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Stone mason-turned-cop steps in to save the life of toddler trapped under 400-pound rock
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Stone mason-turned-cop steps in to save the life of toddler trapped under 400-pound rock

A New Hampshire cop — who is also a former stone mason — was one of the first to arrive on the scene of a Friday accident involving a very large rock and a very small child. And he saved the young boy's life.

What are the details?

Portsmouth Police Officer T.J. Potter saved the life of a 2-year-old after a child playing on a pile of large stones became trapped beneath one of them.

According to NH News Network, the child had been playing on top of the rock pile while his nearby grandfather supervised. While the child played, one of the stones in the pile dislodged, and the child pitched forward. The stone he had been standing on was now on top of his head, trapping the child in the pile, according to NH1 News Network.

The rock pile was to be used for a seawall that's currently under construction, according to the outlet.

“He didn’t look good. I was really worried at first,” Potter said, according to WBZ-TV.

According to WMUR-TV, Potter added, "I could see [the child] was moving a little bit, but we just didn't know the degree of stress he was in at the time."

Potter said he saw one stone in particular that was close to giving way, which would crush the young boy's head if it were to do so, according to WBZ.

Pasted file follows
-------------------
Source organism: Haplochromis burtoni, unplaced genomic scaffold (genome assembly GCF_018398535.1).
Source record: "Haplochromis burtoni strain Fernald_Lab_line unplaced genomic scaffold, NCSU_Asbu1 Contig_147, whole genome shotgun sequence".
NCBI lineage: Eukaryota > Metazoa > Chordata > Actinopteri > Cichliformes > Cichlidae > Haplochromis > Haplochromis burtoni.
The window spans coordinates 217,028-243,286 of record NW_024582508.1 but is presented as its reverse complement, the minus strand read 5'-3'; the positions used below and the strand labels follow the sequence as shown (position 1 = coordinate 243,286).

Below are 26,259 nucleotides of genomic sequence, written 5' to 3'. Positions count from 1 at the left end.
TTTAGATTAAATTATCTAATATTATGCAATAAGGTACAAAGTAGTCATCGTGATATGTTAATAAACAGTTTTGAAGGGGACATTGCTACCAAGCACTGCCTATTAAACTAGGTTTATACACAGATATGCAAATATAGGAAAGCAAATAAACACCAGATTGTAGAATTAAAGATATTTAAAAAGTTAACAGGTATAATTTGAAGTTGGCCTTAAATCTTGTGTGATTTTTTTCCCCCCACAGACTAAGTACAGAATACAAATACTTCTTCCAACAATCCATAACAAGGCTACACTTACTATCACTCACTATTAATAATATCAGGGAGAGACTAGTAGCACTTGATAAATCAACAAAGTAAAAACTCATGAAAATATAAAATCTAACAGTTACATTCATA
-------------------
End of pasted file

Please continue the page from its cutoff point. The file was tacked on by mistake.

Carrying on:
“We didn’t think we had a lot of time to really think too much about it," Potter added. "We needed to act."

And act he did.

What did he do?

According to WBZ, Potter took charge of the situation and instructed first responders in very carefully extricating the child from beneath the rock.

"I just recognized that stone. I moved them a hundred times before with my last profession. And we just gathered together," Potter said, according to WMUR.

The child was freed, and taken to a local hospital for treatment of his injuries. WBZ reports that the child was later released and is recovering at home.

NH1 News Network reported that it "only took nine minutes" from the time that the emergency call was placed for first responders to arrive and free the child.

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